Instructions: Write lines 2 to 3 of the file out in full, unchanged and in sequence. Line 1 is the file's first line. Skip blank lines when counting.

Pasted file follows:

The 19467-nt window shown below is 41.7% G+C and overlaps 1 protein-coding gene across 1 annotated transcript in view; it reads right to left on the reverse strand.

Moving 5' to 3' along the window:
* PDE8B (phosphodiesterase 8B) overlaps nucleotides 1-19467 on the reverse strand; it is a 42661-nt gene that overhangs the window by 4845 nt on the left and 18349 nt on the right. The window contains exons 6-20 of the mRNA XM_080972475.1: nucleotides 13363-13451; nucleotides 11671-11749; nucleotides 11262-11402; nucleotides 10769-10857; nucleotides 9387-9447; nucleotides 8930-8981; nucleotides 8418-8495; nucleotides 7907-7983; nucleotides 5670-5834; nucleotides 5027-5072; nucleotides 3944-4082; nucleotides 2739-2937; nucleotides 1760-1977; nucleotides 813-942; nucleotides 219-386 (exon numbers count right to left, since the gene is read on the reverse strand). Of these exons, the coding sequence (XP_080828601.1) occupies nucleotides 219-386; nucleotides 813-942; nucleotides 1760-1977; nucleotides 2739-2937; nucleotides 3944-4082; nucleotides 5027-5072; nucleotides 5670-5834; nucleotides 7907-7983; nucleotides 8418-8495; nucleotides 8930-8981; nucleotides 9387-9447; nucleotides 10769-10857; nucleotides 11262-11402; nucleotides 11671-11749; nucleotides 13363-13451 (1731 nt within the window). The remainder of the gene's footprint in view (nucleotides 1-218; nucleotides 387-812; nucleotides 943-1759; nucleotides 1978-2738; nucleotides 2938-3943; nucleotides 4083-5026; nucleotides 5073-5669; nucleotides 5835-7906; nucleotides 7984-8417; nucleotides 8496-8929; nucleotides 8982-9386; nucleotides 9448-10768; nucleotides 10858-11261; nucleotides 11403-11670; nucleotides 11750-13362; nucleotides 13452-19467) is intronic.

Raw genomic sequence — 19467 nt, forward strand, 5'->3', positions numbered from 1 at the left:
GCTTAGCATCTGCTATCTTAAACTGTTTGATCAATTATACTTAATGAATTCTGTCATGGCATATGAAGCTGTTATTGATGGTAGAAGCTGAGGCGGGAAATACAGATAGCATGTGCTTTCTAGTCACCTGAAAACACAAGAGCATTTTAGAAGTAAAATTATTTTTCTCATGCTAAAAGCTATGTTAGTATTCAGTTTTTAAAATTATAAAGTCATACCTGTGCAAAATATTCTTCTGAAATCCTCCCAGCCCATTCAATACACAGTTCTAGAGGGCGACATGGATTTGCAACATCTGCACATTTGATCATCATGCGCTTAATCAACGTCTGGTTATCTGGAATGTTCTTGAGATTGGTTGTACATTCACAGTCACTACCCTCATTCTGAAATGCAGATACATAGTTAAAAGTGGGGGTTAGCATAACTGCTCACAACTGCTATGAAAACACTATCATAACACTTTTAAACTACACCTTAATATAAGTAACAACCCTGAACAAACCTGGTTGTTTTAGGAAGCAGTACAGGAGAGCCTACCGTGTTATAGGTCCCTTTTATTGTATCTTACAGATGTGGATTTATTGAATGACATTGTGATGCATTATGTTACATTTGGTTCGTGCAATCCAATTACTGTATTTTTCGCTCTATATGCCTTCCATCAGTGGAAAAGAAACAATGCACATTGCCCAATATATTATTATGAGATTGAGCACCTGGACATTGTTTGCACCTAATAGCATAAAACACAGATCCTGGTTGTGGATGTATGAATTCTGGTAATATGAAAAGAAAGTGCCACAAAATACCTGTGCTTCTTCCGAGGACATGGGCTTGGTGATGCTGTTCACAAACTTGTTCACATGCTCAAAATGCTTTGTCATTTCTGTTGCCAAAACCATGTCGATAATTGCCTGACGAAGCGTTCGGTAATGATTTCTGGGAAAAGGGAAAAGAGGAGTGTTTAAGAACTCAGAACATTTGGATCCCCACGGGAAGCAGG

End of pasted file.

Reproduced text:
Moving 5' to 3' along the window:
* PDE8B (phosphodiesterase 8B) overlaps nucleotides 1-19467 on the reverse strand; it is a 42661-nt gene that overhangs the window by 4845 nt on the left and 18349 nt on the right. The window contains exons 6-20 of the mRNA XM_080972475.1: nucleotides 13363-13451; nucleotides 11671-11749; nucleotides 11262-11402; nucleotides 10769-10857; nucleotides 9387-9447; nucleotides 8930-8981; nucleotides 8418-8495; nucleotides 7907-7983; nucleotides 5670-5834; nucleotides 5027-5072; nucleotides 3944-4082; nucleotides 2739-2937; nucleotides 1760-1977; nucleotides 813-942; nucleotides 219-386 (exon numbers count right to left, since the gene is read on the reverse strand). Of these exons, the coding sequence (XP_080828601.1) occupies nucleotides 219-386; nucleotides 813-942; nucleotides 1760-1977; nucleotides 2739-2937; nucleotides 3944-4082; nucleotides 5027-5072; nucleotides 5670-5834; nucleotides 7907-7983; nucleotides 8418-8495; nucleotides 8930-8981; nucleotides 9387-9447; nucleotides 10769-10857; nucleotides 11262-11402; nucleotides 11671-11749; nucleotides 13363-13451 (1731 nt within the window). The remainder of the gene's footprint in view (nucleotides 1-218; nucleotides 387-812; nucleotides 943-1759; nucleotides 1978-2738; nucleotides 2938-3943; nucleotides 4083-5026; nucleotides 5073-5669; nucleotides 5835-7906; nucleotides 7984-8417; nucleotides 8496-8929; nucleotides 8982-9386; nucleotides 9448-10768; nucleotides 10858-11261; nucleotides 11403-11670; nucleotides 11750-13362; nucleotides 13452-19467) is intronic.